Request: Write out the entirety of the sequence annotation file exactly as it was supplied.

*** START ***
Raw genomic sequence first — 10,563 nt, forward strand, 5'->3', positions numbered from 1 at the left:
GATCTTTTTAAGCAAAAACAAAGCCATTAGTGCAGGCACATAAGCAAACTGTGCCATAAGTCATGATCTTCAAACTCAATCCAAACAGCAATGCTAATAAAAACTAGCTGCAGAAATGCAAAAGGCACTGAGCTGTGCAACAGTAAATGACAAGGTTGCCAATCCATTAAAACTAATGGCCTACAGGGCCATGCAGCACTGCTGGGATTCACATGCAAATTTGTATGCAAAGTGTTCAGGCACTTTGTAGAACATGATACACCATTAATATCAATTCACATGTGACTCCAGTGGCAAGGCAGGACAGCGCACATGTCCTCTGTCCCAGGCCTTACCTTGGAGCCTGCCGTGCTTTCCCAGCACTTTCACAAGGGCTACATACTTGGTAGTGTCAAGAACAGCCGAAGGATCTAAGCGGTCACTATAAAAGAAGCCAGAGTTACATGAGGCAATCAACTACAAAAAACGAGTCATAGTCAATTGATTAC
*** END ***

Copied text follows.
Raw genomic sequence first — 10,563 nt, forward strand, 5'->3', positions numbered from 1 at the left:
GATCTTTTTAAGCAAAAACAAAGCCATTAGTGCAGGCACATAAGCAAACTGTGCCATAAGTCATGATCTTCAAACTCAATCCAAACAGCAATGCTAATAAAAACTAGCTGCAGAAATGCAAAAGGCACTGAGCTGTGCAACAGTAAATGACAAGGTTGCCAATCCATTAAAACTAATGGCCTACAGGGCCATGCAGCACTGCTGGGATTCACATGCAAATTTGTATGCAAAGTGTTCAGGCACTTTGTAGAACATGATACACCATTAATATCAATTCACATGTGACTCCAGTGGCAAGGCAGGACAGCGCACATGTCCTCTGTCCCAGGCCTTACCTTGGAGCCTGCCGTGCTTTCCCAGCACTTTCACAAGGGCTACATACTTGGTAGTGTCAAGAACAGCCGAAGGATCTAAGCGGTCACTATAAAAGAAGCCAGAGTTACATGAGGCAATCAACTACAAAAAACGAGTCATAGTCAATTGATTAC